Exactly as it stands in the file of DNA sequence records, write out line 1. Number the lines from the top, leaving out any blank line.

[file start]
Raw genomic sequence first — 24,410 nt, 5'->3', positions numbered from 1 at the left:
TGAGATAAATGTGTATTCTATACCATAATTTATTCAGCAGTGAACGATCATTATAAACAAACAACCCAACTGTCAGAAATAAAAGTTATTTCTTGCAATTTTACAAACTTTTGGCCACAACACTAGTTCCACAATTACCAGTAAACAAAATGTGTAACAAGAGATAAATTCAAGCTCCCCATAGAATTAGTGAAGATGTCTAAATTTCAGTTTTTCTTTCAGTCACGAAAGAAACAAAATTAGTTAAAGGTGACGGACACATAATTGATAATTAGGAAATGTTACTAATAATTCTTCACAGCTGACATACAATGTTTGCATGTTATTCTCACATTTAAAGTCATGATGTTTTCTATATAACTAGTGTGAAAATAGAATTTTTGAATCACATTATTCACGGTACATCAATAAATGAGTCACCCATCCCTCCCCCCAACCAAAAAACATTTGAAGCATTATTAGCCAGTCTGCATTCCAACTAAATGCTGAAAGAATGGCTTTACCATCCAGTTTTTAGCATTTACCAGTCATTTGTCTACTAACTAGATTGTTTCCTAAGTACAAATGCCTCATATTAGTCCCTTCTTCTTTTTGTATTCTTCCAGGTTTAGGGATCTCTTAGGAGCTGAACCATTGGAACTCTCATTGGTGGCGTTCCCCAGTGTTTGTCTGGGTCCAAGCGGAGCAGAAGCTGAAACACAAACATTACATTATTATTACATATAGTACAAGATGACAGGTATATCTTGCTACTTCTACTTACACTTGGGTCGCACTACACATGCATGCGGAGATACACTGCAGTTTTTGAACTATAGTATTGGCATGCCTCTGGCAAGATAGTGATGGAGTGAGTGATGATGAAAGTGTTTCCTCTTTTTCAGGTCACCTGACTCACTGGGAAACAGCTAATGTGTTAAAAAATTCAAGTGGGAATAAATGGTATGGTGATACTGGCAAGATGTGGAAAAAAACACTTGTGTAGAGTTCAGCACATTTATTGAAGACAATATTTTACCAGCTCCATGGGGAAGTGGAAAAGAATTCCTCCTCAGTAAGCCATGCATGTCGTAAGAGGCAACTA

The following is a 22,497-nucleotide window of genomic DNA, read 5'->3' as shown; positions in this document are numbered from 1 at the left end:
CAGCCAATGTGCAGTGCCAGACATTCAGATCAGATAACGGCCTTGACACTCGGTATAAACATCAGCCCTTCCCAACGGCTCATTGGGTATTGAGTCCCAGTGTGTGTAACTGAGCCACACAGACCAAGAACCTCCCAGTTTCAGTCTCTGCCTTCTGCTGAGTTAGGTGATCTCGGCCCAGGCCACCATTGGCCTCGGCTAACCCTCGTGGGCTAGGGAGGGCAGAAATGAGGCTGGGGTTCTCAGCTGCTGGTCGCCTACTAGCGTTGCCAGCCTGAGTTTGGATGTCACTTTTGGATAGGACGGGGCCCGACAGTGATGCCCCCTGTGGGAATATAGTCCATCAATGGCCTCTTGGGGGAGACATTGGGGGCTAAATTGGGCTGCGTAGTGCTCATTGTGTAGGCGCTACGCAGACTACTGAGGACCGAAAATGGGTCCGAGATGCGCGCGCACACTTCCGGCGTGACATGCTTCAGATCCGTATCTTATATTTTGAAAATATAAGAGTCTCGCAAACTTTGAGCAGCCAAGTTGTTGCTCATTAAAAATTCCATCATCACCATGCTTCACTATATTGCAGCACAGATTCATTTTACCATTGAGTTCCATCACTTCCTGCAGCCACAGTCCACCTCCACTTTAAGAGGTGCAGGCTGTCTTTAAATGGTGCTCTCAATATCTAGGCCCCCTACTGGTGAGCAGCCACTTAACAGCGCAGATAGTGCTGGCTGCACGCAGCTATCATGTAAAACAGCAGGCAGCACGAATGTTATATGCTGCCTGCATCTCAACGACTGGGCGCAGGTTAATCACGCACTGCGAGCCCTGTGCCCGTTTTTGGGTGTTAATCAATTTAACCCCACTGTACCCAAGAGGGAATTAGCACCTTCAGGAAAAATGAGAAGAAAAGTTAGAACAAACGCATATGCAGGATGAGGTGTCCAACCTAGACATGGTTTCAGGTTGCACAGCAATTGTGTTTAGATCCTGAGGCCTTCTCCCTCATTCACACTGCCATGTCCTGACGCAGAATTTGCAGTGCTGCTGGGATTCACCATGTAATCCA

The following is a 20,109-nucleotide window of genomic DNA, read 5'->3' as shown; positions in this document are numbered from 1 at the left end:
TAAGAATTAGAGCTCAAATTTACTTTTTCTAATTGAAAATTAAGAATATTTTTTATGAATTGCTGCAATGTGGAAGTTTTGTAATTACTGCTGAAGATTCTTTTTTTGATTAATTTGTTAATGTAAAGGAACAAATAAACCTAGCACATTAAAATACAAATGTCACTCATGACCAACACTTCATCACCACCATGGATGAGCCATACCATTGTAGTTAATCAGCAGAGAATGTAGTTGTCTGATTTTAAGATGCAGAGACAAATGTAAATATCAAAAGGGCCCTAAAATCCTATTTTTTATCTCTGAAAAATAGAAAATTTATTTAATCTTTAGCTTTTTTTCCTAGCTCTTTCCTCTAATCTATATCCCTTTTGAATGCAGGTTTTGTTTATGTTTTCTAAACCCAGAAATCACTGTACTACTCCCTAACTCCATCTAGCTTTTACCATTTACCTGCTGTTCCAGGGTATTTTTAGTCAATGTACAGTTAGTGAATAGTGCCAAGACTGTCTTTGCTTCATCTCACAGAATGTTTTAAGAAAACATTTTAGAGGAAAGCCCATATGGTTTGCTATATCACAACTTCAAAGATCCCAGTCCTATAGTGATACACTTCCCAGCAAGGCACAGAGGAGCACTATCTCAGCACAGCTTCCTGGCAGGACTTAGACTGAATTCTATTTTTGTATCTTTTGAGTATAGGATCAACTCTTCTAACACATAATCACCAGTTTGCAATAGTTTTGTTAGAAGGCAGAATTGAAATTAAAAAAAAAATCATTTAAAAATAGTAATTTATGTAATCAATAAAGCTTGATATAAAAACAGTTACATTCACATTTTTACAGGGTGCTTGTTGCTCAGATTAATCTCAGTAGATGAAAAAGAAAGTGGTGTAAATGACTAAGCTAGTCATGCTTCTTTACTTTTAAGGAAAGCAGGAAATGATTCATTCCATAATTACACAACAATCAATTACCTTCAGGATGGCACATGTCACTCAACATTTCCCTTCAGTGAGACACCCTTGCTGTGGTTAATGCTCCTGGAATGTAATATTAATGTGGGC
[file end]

Raw genomic sequence first — 24,410 nt, 5'->3', positions numbered from 1 at the left: